For those well versed in his work, watching a Wes Anderson film feels more and more like déjà vu with each new outing. Sure, he repeats himself in his highly composed shots, title cards, matter-of-fact dialogue, pretentious characters, and the company of actors who portray them, but that feeling of déjà vu goes beyond these superficial aspects. It’s that feeling of familiarity combined with being unable to predict what comes next that creates a sense similar to that mental phenomenon. Just when you think he’s gotten too formulaic in his approach (Moonrise Kingdom bordered on self parody), he comes out with something as grand as The Grand Budapest Hotel. Now we’re getting his second foray into stop motion animation with Isle of Dogs. Following in the paw prints of The Fantastic Mr. Fox, Anderson has once again created something that feels familiar while also being completely bizarre, occasionally irreverent, and always fun.
A tidy prologue sets the scene in a near future Japan where a dog flu has prompted the government to exile all dogs to an island made of garbage. Depending on their level of domestication, some adapt better than others. Stray dog “Chief” (Brian Cranston) becomes a natural leader in this this new civilization that gets interrupted by a young boy who finds his way to the island in search of his beloved pet. Other canines are voiced by Anderson’s ever growing roster of thespians including Bill Murray, Edward Norton, Bob Balaban, Tilda Swinton, Harvey Keitel, Scarlett Johansson, and Jeff Goldblum, with Frances McDormand and Greta Gerwig voicing a couple of the two-legged characters.
Like The Fantastic Mr. Fox before it, Isle of Dogs is a cute and fun adventure suitable for all ages, but aimed more at adults. Overall, Fox is the better film, mostly owing to the strong source material by Roald Dahl, and feeling fresher by simple virtue of being first. That being said, Isle of Dogs still has some new tricks and plenty of charm. Anderson revels in the Eastern setting, borrowing music from Akira Kurosawa films and finding inventive and fun ways to translate the dialogue. The film is worth seeing in the theatres for the opening credits scene alone which features some very loud and very exciting Japanese drums.
In the same way Christopher Nolan’s twisty narratives make mainstreams audiences feel smart, Anderson’s offbeat sensibilities have the ability make audiences feel like they’re seeing something a little more artsy than the normal fare. But if you strip away the set dressing, his films are essentially just bittersweet comedies about broken families. They’re so formal in their approach that it’s easy to forget how often they make us laugh and how silly it all is. In this sense, he truly stands alone in the genre. Mel Brooks and Woody Allen may have recognizable traits in their writing, but you rarely hear people talk about consistencies in their aesthetic style the way Anderson’s films aggressively draw attention to.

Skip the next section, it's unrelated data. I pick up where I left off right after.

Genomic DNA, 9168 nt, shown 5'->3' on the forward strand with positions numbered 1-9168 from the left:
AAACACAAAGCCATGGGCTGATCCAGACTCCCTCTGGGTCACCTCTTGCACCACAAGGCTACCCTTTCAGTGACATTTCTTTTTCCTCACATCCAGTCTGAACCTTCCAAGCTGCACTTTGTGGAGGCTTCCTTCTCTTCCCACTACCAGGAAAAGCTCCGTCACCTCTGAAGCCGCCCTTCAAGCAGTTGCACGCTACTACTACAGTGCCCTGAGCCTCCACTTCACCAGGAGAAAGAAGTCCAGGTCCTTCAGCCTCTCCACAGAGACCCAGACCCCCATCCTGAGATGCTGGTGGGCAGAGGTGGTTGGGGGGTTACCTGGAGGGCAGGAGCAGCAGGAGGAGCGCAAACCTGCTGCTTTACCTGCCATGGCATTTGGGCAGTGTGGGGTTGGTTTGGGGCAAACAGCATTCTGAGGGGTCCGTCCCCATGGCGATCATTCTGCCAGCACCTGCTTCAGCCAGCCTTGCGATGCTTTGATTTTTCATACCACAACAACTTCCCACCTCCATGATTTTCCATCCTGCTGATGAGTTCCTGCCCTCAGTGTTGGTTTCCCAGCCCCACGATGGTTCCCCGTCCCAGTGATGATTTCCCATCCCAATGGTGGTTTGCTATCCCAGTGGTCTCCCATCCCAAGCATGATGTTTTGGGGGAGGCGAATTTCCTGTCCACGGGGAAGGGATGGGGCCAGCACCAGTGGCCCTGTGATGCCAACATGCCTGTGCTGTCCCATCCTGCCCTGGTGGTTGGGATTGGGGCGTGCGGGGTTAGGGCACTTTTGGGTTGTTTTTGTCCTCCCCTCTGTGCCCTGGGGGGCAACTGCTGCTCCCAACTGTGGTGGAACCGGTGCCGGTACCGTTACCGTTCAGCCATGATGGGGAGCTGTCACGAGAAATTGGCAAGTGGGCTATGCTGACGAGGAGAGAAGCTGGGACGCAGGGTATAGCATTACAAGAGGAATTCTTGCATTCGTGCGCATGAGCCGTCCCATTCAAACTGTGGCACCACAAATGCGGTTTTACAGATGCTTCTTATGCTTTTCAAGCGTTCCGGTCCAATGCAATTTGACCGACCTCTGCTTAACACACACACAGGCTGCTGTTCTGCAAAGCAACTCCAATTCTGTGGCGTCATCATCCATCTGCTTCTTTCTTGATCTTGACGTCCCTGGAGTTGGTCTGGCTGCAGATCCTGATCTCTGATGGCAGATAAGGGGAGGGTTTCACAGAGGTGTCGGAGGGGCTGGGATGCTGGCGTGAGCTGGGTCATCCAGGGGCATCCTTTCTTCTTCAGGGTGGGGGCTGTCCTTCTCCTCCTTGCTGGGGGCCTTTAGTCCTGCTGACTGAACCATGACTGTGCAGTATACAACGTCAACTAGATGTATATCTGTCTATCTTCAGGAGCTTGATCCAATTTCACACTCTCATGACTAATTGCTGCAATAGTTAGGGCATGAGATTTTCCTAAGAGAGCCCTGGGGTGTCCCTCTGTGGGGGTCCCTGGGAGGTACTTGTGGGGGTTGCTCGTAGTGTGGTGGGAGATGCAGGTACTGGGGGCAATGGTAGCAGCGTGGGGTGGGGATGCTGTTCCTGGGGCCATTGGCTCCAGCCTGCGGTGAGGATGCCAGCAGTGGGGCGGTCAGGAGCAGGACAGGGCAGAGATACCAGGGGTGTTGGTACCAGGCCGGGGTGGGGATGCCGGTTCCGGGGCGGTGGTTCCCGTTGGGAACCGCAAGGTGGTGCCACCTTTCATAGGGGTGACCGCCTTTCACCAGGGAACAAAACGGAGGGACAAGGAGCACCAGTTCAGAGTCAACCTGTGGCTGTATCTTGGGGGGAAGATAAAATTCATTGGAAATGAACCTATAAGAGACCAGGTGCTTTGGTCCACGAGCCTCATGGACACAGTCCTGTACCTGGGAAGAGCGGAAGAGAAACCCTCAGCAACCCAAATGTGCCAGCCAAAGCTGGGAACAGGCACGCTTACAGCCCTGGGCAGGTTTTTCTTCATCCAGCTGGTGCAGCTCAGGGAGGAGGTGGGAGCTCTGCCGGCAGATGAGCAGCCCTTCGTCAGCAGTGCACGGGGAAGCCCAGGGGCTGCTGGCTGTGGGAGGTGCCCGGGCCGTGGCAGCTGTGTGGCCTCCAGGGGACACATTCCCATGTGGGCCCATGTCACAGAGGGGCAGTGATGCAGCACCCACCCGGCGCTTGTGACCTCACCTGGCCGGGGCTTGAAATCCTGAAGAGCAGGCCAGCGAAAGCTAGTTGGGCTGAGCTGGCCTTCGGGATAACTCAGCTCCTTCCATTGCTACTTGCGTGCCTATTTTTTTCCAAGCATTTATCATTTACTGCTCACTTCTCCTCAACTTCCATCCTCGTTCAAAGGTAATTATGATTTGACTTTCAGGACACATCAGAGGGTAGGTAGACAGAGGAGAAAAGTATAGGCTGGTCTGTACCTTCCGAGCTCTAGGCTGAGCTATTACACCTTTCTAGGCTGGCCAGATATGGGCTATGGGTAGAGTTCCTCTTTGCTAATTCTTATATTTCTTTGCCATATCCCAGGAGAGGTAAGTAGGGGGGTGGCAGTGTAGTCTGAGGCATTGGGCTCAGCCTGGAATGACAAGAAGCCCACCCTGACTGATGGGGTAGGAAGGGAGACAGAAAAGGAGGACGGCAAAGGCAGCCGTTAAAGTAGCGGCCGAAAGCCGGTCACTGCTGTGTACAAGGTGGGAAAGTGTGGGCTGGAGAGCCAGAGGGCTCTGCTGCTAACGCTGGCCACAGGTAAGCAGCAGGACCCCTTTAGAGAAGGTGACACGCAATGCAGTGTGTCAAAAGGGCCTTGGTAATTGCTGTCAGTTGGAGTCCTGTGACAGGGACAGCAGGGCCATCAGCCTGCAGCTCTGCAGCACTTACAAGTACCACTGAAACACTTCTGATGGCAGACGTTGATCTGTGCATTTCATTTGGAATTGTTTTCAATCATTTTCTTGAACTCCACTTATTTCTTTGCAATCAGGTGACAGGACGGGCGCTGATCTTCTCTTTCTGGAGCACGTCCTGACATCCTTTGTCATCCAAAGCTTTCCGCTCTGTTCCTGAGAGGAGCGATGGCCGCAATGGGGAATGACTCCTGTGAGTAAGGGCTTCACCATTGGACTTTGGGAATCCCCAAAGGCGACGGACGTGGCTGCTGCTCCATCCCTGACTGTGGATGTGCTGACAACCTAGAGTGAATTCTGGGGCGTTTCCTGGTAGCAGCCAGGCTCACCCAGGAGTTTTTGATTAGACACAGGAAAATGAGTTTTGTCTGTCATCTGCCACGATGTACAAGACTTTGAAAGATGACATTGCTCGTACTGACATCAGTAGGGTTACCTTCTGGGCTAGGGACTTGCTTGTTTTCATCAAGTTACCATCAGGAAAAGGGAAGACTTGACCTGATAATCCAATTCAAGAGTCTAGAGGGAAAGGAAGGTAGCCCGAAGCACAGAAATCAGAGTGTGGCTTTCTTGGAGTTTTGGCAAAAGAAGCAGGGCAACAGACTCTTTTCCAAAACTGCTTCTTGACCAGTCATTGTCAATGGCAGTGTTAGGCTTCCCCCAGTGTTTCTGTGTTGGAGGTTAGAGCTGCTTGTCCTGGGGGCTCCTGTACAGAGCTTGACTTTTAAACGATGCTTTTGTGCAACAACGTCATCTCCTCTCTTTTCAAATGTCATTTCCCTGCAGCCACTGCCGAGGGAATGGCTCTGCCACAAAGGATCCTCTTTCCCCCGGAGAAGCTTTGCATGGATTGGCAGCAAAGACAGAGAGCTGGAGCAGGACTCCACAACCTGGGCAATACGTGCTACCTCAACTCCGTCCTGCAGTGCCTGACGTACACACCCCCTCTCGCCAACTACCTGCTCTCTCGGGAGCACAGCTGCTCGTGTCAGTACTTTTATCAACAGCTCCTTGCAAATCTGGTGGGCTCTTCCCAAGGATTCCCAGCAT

It’s those Anderson-esque tropes (breaking the fourth wall, formal compositions, slow motion shots, folk-rock soundtrack, etc.) that make him easy to spoof and have inspired lesser filmmakers to attempt to replicate his style, but he still remains ahead of the pack. Even with stop motion being in his book of tricks for almost a decade now (longer if you count a few shots in The Life Aquatic), Isle of Dogs could have only come from Anderson’s mind. Not because of how it looks, but because of the script which draws influences from all over, and also happens to be the first screenplay Anderson has received sole credit on (although he shares story credits with Roman Coppola, Jason Schwartzman and Kunichi Nomura).
So while Anderson’s films may all feel visually similar, even when set in an entirely handmade world like Isle of Dogs, it’s his stories and sense of humour that continue to surprise us. They may not always feel fresh or completely original, but they continue to make us laugh and engage us, which is as much as any of us can ask for. His filmography is a uniquely uniform one, with an easily traceable evolution and consistency, making it easy to see why some write him off as a one trick pony, but less cynical viewers find this familiarity comforting.
Even if you’re one of those who had given up on him after the seemingly left-handed Moonrise Kingdom (like I almost did), I recommend you revisit him with Isle of Dogs, a film that continuous his harmonious marriage of formalism and silliness.